Home Care Staff, Nursing Assistants Experience Job Growth but also Poverty, Other Challenges

October 7, 2016 | Aging Services Risk, Quality, & Safety Guidance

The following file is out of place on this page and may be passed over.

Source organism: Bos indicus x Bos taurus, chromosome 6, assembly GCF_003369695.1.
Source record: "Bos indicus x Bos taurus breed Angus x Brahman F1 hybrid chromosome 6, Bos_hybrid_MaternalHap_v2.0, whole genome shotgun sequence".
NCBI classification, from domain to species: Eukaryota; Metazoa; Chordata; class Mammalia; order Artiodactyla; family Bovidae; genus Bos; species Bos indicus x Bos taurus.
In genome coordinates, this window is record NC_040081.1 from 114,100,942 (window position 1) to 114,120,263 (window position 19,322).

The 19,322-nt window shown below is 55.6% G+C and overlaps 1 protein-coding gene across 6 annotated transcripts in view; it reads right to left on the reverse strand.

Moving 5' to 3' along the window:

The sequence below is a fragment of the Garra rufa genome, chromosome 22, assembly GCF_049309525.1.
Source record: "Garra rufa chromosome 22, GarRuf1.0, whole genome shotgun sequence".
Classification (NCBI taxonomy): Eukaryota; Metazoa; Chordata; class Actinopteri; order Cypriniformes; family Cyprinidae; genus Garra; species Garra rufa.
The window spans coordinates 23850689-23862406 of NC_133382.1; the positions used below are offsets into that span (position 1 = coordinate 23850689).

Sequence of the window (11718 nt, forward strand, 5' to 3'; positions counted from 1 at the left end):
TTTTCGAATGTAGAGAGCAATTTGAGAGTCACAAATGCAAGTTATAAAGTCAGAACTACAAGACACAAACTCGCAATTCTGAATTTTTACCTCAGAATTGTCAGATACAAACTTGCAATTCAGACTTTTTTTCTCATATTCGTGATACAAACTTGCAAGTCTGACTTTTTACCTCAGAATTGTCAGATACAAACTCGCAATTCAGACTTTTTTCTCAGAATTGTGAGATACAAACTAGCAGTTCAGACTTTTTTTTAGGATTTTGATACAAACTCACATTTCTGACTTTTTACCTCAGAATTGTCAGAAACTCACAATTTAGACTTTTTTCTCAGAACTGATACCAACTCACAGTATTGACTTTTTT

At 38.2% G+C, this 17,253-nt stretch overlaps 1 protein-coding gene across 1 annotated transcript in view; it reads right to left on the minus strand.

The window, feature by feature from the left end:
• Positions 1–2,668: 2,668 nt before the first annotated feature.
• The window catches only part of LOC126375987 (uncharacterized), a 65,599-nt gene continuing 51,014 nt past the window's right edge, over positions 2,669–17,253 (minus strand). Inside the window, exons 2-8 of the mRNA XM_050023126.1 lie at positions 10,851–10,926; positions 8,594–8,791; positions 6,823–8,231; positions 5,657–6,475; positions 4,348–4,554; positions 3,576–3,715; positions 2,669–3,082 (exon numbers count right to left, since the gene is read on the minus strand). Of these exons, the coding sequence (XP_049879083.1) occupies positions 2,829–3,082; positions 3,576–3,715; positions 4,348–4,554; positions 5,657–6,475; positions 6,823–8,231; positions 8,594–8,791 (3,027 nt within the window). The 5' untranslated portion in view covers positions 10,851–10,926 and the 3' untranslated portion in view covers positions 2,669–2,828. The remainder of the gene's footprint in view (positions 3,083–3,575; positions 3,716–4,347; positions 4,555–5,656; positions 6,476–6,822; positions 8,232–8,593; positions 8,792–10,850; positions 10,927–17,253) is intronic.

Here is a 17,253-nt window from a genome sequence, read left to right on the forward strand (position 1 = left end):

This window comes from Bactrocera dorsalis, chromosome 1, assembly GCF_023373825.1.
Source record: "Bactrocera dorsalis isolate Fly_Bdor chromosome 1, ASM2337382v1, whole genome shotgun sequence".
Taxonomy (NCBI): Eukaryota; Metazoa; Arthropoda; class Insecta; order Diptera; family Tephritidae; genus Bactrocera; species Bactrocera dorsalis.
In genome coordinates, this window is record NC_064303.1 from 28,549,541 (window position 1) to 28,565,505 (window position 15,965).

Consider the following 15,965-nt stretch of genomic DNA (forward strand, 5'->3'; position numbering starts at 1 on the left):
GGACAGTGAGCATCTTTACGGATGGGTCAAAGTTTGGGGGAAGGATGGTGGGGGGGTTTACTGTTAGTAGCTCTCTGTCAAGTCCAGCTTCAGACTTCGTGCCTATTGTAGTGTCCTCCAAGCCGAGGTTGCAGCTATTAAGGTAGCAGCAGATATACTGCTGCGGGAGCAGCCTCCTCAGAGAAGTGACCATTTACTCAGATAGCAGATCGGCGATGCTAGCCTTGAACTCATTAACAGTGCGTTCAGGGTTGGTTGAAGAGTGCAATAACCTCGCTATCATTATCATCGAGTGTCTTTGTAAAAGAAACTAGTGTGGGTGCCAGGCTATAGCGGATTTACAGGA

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​The job market for home care staff and nursing assistants is growing rapidly, but people who work these jobs face high poverty rates, states a September 6, 2016, news release from the Paraprofessional Healthcare Institute (PHI) describing the organization's two new reports on these worker groups. The number of people who work for home care agencies has more than doubled from 700,000 in 2005 to 1.4 million in 2015, and another 800,000 are estimated to work directly for consumers through publicly funded programs, according to PHI's report on home care workers. Job growth is expected to continue. "Home care will create more new jobs in the next decade—well over 600,000—than any occupation in the U.S. economy," states the press release. Despite the demand, the median hourly wage was $10.11 in 2015—representing a slight decrease, when adjusted for inflation, compared with the hourly wage of $10.21 in 2005. Nearly one in four home care workers lives in poverty, and one in two receives public assistance. More than 600,000 nursing assistants work in nursing homes, according to PHI's report on nursing assistants.

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